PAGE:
Ole feels better, but is it just placebo?
The trial is a so-called double-blind, randomised clinical trial, which means that the participants are randomly allocated to one of two groups where they receive either a non-active treatment (placebo) or the real treatment. So neither Jens Kastrup nor Ole Christensen knows what was injected into Ole's heart during the operation.
Eighty people have taken part in the trial in addition to Ole. One third of them have received a placebo as a saline injection and the remaining two thirds received the real stem cell treatment.
”Before I agreed to participate in the experiment, I obviously considered the fact that I might have to undergo a major operation to only have saline injected into my heart. But that is the nature of research, and I am actually OK with that. There are no other treatment options for me, so the alternative would be that I don’t get anything injected into the heart--neither stem cells nor saline,” says Ole.
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High hopes for the treatment
Preliminary results show that stem cell treatment helps patients. However, the treatment has not yet been tested in enough people to determine the full effect.
”The patients we have treated so far with their own cells or patients treated with cells from healthy donors in a previous safety trial developed a better pumping function of the heart, they get more muscle mass and fewer problems when they do physical activity. We can also see from other tests that they have a better quality of life,” says Kastrup.
And Kastrup has high hopes for the treatment.
“Where it used to take us six to eight weeks to grow enough stem cells for a single patient, we can now grow enough stem cells for four to five patients in just one to two weeks. We can also freeze stem cells and save them to use later,” he says.
This means we will soon have a product which can not only be used for research, but is also a realistic treatment option for hospitals, he says.
So far the patients have only received a single dose of treatment, but Kastrup expects that multiple treatments would have further positive effects.
Heart patient: “I feel better”
The current trial is now at the penultimate stage before a possible approval as a standard treatment available in hospitals outside of a research context.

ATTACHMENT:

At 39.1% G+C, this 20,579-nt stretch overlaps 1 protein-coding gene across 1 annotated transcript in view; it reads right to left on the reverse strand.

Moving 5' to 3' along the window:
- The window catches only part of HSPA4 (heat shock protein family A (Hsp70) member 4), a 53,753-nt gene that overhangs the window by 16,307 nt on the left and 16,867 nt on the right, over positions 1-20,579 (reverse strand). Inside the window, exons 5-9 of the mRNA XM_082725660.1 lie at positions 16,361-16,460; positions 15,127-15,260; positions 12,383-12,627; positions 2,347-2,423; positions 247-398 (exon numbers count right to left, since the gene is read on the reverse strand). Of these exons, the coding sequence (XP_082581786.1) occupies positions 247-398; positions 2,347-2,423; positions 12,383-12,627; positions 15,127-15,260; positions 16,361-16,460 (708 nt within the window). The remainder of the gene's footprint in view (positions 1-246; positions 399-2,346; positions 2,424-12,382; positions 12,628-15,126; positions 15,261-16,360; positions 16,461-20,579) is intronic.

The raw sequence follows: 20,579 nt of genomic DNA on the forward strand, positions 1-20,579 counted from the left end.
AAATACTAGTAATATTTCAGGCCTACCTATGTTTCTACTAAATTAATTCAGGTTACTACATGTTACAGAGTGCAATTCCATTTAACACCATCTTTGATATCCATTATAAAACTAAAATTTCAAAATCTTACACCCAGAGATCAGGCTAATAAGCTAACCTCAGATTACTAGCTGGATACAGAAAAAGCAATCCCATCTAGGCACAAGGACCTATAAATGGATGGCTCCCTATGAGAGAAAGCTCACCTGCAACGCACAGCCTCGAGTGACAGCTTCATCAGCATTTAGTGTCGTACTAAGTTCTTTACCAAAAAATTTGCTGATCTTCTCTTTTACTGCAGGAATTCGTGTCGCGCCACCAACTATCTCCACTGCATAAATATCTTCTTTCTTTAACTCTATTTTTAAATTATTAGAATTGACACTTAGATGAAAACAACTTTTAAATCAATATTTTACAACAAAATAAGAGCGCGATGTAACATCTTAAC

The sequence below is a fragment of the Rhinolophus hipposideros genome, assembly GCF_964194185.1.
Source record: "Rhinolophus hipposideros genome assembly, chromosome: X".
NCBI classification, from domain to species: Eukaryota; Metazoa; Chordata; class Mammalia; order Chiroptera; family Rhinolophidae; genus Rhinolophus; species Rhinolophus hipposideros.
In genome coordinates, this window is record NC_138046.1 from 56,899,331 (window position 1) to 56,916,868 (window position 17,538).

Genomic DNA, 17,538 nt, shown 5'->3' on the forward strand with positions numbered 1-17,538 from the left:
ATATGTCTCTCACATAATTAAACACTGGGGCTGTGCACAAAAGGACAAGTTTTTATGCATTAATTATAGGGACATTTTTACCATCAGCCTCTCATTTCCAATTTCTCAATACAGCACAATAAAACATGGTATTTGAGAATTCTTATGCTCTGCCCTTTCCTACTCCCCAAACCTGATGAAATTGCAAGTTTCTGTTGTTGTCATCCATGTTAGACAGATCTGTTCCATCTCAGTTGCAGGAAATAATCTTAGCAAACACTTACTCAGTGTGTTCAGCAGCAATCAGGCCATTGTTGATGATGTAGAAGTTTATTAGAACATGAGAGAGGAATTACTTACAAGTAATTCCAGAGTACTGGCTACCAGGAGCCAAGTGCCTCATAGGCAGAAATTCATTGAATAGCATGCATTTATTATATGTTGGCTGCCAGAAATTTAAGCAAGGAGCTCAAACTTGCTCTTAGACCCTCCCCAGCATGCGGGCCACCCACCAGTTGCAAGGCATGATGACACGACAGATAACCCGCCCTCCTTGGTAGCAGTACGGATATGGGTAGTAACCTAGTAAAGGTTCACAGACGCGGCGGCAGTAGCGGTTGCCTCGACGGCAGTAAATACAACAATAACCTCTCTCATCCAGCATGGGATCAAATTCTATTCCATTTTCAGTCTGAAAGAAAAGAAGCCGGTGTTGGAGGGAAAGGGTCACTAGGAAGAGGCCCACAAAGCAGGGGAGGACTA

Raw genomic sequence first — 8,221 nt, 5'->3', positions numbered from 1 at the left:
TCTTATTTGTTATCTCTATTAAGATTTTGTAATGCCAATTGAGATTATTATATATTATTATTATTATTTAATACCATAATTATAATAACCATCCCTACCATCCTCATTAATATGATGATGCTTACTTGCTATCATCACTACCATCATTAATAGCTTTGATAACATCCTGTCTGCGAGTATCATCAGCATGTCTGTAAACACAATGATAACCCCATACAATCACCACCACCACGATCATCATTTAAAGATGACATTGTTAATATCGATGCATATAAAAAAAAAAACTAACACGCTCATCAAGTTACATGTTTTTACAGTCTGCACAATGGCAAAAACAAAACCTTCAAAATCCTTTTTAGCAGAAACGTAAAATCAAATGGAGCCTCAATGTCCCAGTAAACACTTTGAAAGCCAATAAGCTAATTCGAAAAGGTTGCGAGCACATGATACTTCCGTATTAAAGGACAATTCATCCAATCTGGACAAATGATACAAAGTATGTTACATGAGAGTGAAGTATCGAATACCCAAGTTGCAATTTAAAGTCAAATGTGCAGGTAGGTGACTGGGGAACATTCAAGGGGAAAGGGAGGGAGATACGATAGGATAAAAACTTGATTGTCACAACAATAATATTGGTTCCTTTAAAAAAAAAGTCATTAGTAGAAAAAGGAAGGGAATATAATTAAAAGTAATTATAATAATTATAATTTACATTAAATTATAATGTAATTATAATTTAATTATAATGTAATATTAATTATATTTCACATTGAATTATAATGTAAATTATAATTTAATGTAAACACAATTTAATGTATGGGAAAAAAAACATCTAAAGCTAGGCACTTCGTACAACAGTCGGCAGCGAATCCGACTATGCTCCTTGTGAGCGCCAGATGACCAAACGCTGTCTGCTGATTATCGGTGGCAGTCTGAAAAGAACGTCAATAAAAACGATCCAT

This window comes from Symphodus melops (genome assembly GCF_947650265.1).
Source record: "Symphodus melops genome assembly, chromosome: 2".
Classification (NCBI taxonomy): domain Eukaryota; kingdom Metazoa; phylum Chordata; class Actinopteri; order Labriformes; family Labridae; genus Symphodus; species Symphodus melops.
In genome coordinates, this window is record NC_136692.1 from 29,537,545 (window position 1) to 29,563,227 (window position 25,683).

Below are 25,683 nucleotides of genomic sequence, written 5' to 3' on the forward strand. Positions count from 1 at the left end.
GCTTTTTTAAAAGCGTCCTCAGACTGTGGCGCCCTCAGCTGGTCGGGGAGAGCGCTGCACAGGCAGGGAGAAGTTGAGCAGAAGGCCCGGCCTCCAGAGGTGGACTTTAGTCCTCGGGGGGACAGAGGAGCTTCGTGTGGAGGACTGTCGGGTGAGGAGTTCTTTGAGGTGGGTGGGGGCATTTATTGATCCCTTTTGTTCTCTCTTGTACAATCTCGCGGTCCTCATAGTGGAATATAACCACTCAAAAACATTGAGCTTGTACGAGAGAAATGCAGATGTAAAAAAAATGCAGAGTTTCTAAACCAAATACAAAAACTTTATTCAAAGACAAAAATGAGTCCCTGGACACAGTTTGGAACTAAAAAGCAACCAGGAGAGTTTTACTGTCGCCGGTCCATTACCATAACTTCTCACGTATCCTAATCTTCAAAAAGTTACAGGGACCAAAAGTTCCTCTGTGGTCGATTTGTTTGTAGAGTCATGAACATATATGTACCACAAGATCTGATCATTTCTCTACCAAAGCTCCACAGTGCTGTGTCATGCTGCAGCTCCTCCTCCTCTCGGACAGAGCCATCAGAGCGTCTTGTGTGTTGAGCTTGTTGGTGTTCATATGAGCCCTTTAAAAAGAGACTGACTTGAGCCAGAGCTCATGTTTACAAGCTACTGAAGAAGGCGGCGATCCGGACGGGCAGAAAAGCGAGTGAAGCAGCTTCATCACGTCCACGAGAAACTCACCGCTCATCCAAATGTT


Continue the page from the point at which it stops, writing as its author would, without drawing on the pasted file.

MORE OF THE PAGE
The stem cells from Rigshospitalet are also sent to Slovenia, Austria, Poland, Germany and Hollandas part of a parallel international study “SCIENCE” supported by the European Union.
“Stem cell treatment definitely has potential. There is a group of heart patients who cannot be adequately helped with our current treatment options, and who still have chest pain,” says Hans Erik Bøtker, a senior physician and clinical professor in heart disease at Aarhus University Hospital, Denmark.
“For them, it will be a big step forward if, in the future, we can help them with stem cells. We haven’t yet reached the finish line, but Rigshospitalet have done a lot of hard work and they deserve credit for that,” he says.
Ole will have to wait another three years when the study is complete to find out whether he received the stem cells or the placebo.
But he has already noticed an improvement.
“I actually feel better. I've got a little more energy and, physically, I can do a little more than I used to. But it might also just be a coincidence and maybe it has nothing to do with the saline injection or stem cells. I've had periods before when I've felt better than normal,” he says.
“But I hope it's because of stem cells. Then perhaps my good periods will last longer.”
Translated by: Katrine Bavnbek
Will we ever be able to grow organs in a Petri dish?
Stem cells can already be employed to replicate any cell in the body and may one day be used to grow entire organs or cure diseases such as Parkinson’s and diabetes. But there are still a number of unanswered questions before the stem cell revolution really takes off.